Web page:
Celebrating Christmas

So the Christmas craze has just about run its course. So it’s perfectly reasonable for me to bring it up again right now. Because some Christians are under the weird impression that it’s not ok to celebrate Christmas at all.

What? That doesn’t make sense. Well, let’s examine their reasoning.

 

  1. “It’s taken from a pagan holiday. All the symbolism we use is originally from heathen rituals.” So? That’s what Christianity does: it steals from pagans. We take what they’ve made and dedicate it to God. Cain’s descendants were the first to perfect the arts of music and metal-working, to name a few. Should we then not play music or use metal knives? Of course not! We plunder the house of the strong man because he has been bound. It’s a slap in the face of the devil to see something that he intended to bring people away from Christ being used to bring them closer to Him. “Men meant it for evil, but Yahweh meant it for good.”
  2. “Christ wasn’t born on December 25th.” Again: so? He was most likely born in mid-September. In fact, there’s probably a record of the census called by Caesar (that I am far too lazy to look up). So why do we? For the symbolism. December 25th is the 3rd day after the winter solstice (the longest, darkest night of the year). This date was chosen to show that just when things seem their absolute worst, when there is no light, there will be a resurrection after three days. The Church didn’t choose a random date.
  3. “You should be celebrating Christ’s birth year round and not be distracted by material gifts on one day a year.” Well of course we should be always thinking of Christ’s birth. But a holy day is a day that we take to specially meditate on the Birth of Christ. The whole Church calendar takes us through the life of Christ over a year. It spreads it out. Advent, Christmas, Pentecost, Lent, and more all serve to help us meditate on special aspects of the Incarnation. We’re mortal, and there’s only so much we can think about at a time. As for gifts, of course it’s easy to be caught up in material things. But this world by nature is material. To think otherwise is gnostic and heretical. We celebrate the greatest Gift of all by giving gifts to one another. Real, Godly love spills out in every direction. Godly love makes it impossible to do anything but bless and love other people. To not give gifts shows that we don’t really understand what Christ did for us.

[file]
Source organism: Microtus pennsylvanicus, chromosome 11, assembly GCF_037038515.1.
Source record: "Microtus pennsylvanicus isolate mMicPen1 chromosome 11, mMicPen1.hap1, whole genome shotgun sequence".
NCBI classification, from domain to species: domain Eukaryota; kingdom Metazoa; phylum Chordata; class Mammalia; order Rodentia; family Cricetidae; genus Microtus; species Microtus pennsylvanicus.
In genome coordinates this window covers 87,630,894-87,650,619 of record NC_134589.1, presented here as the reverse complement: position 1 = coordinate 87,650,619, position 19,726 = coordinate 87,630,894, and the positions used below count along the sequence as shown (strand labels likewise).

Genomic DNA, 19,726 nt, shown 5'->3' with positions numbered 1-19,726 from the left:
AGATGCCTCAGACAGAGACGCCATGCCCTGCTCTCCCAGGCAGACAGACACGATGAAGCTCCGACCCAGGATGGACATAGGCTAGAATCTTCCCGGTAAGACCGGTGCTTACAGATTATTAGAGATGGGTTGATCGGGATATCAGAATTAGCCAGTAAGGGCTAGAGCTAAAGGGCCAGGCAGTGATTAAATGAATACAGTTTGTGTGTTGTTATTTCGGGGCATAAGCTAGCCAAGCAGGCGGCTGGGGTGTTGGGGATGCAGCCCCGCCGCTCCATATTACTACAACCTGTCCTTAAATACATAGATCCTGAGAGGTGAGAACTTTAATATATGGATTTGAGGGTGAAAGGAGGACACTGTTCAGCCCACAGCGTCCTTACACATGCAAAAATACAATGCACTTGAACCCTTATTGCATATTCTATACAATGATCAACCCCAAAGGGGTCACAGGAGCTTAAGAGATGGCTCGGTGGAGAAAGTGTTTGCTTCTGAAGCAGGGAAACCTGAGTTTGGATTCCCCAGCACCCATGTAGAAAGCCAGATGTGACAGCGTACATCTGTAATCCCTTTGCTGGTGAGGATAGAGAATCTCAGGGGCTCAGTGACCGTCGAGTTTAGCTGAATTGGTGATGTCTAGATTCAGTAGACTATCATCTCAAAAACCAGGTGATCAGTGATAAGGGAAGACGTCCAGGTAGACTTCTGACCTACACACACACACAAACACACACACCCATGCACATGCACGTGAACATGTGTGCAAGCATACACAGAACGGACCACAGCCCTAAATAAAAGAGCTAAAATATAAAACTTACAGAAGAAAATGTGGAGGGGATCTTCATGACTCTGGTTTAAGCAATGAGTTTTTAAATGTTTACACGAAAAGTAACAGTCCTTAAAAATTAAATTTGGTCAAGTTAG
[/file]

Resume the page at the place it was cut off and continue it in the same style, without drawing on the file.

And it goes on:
4. “It’s too worldly.” Just because the world does something doesn’t make it wrong. Christmas is a blaring example of this. It is the one day when people all across the world gather to celebrate Jesus whether they like it or not. It’s a picture of what the world will look like once the Great Commission has been fulfilled. It’s the opposite of worldly. It’s what the world should be like. Do people celebrate it for selfish, unChristian reasons? Of course. But just because they misuse something does not mean we should put it away. It simply means we should show them a much better way to celebrate Christmas by being filled with Christ’s love and the greatest Gift.

 

Those Christians who refuse to celebrate Christmas are isolationist. They assume that they can conquer the world by completely withdrawing from it. This is flatout wrong. Any questions?

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One comment

  1. Jenn

    I agree with this 100%. I love how you said that Christmas is a holy day that is set apart. And I liked how you explained that just because the world misuses or interprets something in a wrong way doesn’t mean that we should do the same or put it away from us. And as Pastor Phillips once said to me; “They say Christmas was once pagan . . I was too.”

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